One of the general principles of meditation is to stay with the present in a non-judgmental way. Another way of saying non-judgemental is without pulling away or grasping for things. Paying attention to the breath is just one potential object of meditation, and you don’t want your practice to become stale and boring by only doing the same thing every time. It would be like thinking that exercise is only doing push-ups. Not only will you have very lopsided muscle development, but you will also become bored very quickly and think that exercise as a whole is just not for you. However, if you spread your vision a bit further, you could see that not only is there a treadmill and a rowing machine, but even better, there’s dancing, martial arts, hikes, and downhill skiing. Meditation is simply exercising the brain to induce positive states and has a comparable diversity to exercise. This meditation I’m going to describe is the equivalent of dancing: it’s fun, full-body, and you feel great during and afterwards.
The steps are simple. Get into your shower, and turn it to your preferred hot temperature. Your meditation object throughout the session will be the sensations of the water on your skin. Really savor them. Remember that up until relatively recently, and still in many parts of the world, a hot shower is a luxury. Whenever you notice you have become distracted, give yourself a mental pat on the back for noticing (you want to positively reinforce noticing distractions), then gently return your attention to the body-sensations.
Start by facing the tap with your arms held loosely by your sides, palms facing forward, with your face out of the stream. Start slowly turning your body in a circle. The idea here is to try to soak in the warmth into each part of your skin. Stay with the water as long as it takes to feel like each part has gotten warm.
Once you’re back to the beginning, turn the water to cold. Do the same thing as with the hot water, slowly turning around, letting the cold sink in, and paying attention to the sensations. After you’re done the rotation, turn it back to hot, and repeat the pattern as often as desired.
Now, I know what you’re thinking. “Cold! I thought you said this was an enjoyable meditation, and now you’re telling me to have a cold shower? Do you even know how to have fun?” Bear with me though. This is actually part of what makes it great. This alternating between cold and hot will have your body zinging with energy. I’ve heard it explained by the fact that when you’re hot, your blood vessels dilate to flush more blood to the area so that it can diffuse the heat more, and it does the opposite with cold. Thus, when you switch between it, you’re basically flushing your skin with blood and then withdrawing it, getting rid of excess cellular wastes. I’ve never checked this theory, so my epistemic status is highly uncertain, and even if it’s true, why that feels good is still a mystery. Regardless, I can attest to the fact that it feels fantastic afterwards.*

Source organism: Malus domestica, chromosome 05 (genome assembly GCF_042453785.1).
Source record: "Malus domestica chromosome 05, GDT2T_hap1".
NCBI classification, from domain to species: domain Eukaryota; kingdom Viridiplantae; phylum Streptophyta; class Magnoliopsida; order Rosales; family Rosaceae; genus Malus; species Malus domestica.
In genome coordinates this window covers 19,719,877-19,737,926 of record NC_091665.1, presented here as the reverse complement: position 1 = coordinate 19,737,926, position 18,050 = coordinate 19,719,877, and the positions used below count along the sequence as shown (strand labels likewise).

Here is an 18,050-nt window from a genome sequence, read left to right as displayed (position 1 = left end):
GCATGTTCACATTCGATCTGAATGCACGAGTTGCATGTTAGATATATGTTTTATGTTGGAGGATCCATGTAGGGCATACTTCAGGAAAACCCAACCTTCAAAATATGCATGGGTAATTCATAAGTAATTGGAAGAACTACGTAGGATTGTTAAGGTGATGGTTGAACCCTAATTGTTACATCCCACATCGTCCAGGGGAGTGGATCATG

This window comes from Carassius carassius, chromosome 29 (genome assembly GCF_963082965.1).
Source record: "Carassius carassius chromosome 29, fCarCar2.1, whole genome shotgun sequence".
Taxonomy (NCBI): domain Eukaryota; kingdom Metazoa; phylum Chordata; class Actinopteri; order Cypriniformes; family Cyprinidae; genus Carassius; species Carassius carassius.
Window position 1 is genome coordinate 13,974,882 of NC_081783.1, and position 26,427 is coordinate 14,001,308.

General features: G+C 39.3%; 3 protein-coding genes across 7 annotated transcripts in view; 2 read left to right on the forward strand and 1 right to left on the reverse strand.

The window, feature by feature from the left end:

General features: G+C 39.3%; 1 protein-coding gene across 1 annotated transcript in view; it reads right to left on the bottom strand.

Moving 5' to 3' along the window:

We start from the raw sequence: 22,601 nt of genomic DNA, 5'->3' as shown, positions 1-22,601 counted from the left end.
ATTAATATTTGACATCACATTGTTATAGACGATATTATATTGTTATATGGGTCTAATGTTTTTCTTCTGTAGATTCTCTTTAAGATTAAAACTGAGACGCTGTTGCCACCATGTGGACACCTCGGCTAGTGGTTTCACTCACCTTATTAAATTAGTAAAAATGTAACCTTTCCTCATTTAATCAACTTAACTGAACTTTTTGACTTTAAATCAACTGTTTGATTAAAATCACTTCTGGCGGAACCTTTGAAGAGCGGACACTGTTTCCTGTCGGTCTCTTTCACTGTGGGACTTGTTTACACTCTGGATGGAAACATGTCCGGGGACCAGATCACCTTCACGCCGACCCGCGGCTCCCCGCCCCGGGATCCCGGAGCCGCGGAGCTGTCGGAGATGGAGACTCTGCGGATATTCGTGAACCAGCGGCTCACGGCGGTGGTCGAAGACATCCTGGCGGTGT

Not only does the cold lead to physical benefits, but there’s a psychological benefit as well. There’s a very instinctive reaction to withdraw and protect your body from the cold. However, here, you will be purposefully keeping your body in an open posture and deliberately moving into the sensation, rather than away. This is one of the fundamental practices of Buddhist meditation - to welcome all sensations with openness and curiosity, rather than pulling away. This develops the muscle of equanimity. Thus the cold part of the shower-meditation is a great way to get into the habit of it, and you might be surprised by what you find. I personally notice that while at first I’ll have an experience of withdrawal, after a round or two, the cold water, especially on my back, fills me with energy and a feeling of being fully alive, like swimming in a fresh lake.
You might also consider adding metaphor to the practice. You can make the warm water represent the things in your life that are easy to enjoy. Pleasure, good company, flow, success, etc. When you turn on the heat, you can imagine relaxing into the joys of the day to come. You can make the cold water represent the things in your life that are challenging to enjoy. When you turn on the cold, you can imagine just being with reality as it is, letting go of resisting it, enjoying the facets that you can, and letting the challenges invigorate you instead of hurting you.
You can do as many rounds as you want. I usually do three or four, but have sometimes done as many as twenty (poor heating bill!) or as little as one. I wouldn’t recommend doing it before bed because it generally wakes you up, so on the flip side, the morning is a great time for it. I have no evidence about whether you should do it while you’re sick, but I would guess that you shouldn’t because it will take energy from fighting the sickness and put it into warming up your body. I find it’s particularly good when my cognitive methods of cheering myself up aren’t working, and I need to try something physiological (in line with my emotional CPR method). It’s also a great thing to do right when you get home after work to help reset you and give you some energy after a long day.
So go ahead and enjoy. A relaxed and zinging body and mind for the small price of getting into the shower.
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*WARNING - Of note, some people have strong negative reactions to sudden temperature changes. If you are one of these people, then you probably will not like this practice!
Katherine Xio Savoie
I'm an effective altruist who co-founded Charity Science. This blog is where I write about everything, particularly happiness, health, life hacks, and psychology.